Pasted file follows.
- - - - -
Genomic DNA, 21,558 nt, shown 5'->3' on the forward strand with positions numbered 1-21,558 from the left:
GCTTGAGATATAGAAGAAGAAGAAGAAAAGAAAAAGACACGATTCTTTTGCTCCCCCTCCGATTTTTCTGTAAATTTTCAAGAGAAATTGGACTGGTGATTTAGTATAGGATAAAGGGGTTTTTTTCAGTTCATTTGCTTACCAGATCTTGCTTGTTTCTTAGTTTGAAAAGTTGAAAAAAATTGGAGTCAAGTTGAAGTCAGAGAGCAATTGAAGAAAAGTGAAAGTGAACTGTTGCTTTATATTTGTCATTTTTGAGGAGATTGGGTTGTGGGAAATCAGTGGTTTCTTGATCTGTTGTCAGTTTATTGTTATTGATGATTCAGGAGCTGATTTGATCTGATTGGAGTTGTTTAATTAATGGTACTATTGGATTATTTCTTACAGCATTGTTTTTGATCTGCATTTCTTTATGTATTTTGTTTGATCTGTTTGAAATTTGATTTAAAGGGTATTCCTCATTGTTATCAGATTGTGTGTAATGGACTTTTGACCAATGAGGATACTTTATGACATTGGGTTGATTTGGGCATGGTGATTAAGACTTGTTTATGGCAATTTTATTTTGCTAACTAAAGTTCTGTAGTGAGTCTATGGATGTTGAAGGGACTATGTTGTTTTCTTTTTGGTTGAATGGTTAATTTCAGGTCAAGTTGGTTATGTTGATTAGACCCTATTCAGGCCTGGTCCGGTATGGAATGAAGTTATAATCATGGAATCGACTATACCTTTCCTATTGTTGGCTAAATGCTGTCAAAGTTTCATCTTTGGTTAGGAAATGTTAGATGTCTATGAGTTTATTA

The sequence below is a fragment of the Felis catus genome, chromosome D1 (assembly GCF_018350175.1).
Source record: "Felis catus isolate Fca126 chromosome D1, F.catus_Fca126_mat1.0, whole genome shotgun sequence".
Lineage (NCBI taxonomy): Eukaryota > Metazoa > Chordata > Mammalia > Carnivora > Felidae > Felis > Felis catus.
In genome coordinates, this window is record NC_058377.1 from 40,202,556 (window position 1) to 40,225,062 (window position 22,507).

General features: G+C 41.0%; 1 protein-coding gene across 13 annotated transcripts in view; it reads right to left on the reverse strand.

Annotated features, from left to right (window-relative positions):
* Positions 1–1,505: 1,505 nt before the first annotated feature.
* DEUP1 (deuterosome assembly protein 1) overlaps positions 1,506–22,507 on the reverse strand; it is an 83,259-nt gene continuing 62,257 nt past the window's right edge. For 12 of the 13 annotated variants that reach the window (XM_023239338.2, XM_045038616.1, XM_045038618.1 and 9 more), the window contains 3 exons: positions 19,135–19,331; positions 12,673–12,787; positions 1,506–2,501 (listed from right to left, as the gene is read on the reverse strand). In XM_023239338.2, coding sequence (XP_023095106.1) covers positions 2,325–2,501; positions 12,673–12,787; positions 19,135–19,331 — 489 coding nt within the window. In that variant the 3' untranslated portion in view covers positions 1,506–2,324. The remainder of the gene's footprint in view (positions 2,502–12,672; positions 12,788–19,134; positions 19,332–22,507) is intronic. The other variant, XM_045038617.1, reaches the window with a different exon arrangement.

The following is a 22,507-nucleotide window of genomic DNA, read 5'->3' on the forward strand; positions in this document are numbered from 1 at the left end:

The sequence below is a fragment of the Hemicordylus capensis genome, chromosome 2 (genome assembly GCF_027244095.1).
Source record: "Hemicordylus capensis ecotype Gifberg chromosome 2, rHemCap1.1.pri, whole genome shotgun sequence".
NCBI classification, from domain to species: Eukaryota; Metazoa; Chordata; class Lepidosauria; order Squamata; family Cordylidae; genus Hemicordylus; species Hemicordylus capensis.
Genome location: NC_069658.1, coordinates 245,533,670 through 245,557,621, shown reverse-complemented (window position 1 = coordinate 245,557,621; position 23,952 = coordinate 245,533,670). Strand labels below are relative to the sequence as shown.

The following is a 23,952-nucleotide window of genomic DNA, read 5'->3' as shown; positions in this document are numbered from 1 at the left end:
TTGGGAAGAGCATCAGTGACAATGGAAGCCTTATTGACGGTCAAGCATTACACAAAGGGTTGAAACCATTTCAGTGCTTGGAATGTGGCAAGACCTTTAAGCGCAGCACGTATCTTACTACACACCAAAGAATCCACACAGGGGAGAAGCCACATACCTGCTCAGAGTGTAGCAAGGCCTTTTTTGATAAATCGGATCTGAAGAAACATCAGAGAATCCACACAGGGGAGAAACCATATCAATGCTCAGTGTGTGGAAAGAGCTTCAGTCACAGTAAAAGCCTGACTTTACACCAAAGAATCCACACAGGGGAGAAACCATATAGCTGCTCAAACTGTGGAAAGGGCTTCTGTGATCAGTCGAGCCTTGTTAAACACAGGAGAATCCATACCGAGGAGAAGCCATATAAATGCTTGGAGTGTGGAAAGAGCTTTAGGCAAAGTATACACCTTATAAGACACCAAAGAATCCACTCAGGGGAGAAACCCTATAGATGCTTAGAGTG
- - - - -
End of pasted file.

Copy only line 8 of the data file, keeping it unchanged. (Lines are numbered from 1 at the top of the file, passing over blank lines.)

Annotated features, from left to right (window-relative positions):